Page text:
So, I have to say, I’m not impressed with Shark Tank‘s origins.
Four episodes in and only eight deals had been made. Four episodes until, finally, a deal that didn’t include at least 50% of the company. But, even still it was for 40%.
I need to run some better numbers but none of the valuations coming into the tank seem much higher than any other season. And nor do the sales figures seem to be any worse. And, yet, it took until episode six to get to another sub-50% equity deal.
Running what numbers I do have, this far into the fourteen episode season, when 100% sales are excluded, season one is averaging 47.33% across all equity deals. Compare that against the chart I’ve created below and you can see just how much the sharks are trying to get from the few businesses that actually accept their deals.
I excluded sales because 100% sales of companies to the sharks at least leaves the owners with a payout that goes directly into their pockets and, in some cases, an ongoing royalty. Whereas in an equity deal, that money goes to the company to be spent on company business. So they’re giving up equity with the hope that the cash infusion will help generate larger sales over time and that those sales will make their share of the business worth more than the equity they surrendered.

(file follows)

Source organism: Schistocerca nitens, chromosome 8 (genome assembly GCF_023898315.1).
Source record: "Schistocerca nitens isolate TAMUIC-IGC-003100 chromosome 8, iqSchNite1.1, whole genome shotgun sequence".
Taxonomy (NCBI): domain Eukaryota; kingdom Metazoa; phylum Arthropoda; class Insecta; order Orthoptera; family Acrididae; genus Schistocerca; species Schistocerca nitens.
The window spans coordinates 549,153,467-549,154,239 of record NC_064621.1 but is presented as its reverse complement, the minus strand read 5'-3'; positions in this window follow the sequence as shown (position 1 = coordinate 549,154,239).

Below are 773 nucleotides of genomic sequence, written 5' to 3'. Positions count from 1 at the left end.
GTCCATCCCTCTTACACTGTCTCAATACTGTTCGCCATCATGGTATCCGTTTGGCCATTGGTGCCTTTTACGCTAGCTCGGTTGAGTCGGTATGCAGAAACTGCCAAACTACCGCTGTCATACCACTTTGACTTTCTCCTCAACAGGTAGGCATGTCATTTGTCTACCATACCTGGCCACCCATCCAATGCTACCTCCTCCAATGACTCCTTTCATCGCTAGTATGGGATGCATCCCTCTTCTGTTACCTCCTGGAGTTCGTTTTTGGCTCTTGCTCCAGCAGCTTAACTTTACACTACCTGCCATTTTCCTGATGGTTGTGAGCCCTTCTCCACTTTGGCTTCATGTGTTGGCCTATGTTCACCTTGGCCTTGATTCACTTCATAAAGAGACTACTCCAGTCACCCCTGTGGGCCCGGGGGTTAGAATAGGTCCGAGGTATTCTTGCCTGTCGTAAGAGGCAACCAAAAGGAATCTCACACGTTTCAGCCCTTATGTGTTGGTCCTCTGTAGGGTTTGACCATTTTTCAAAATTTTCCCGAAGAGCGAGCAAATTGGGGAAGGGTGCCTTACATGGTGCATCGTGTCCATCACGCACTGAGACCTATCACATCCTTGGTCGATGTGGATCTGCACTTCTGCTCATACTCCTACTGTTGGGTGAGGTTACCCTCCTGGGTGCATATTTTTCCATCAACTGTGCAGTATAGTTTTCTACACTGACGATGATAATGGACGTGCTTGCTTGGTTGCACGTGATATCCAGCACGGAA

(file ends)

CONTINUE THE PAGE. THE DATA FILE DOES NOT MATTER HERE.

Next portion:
But, in terms of sales, this season in six episodes has already had two full buyouts. That’s two in the entire history of the show that has only had seven in total!
Because we don’t track offers, only deals accepted, this also doesn’t represent some truly ridiculous offers for as much as 70% of the companies.
And it’s the sharks who accuse the entrepreneurs of been greedy in their valuations. Honestly… the sharks really don’t shine this season.
Beyond values and who is actually being greedy though, Season One seems to thrive more on novelty than any other. I mean, just to name a few there is Ionic Ear (a guy who wanted to surgically implant Bluetooth headsets with Matrix like charging wires that would plug into someone’s head), Sticky Note Holder (a shelf that glues onto the side of your laptop to keep your sticky notes organized), and Underease Underwear (seriously, a product that would contain and filter farts). That none of these got deals really matters. What matters is that the quality of the companies that have been appeared this season are even more of a joke than many of the ones that appeared in Season Two.
Honestly, I have eight more episodes to go before having the entire series documented. But this one has been the hardest. And I’m really looking forward to being done.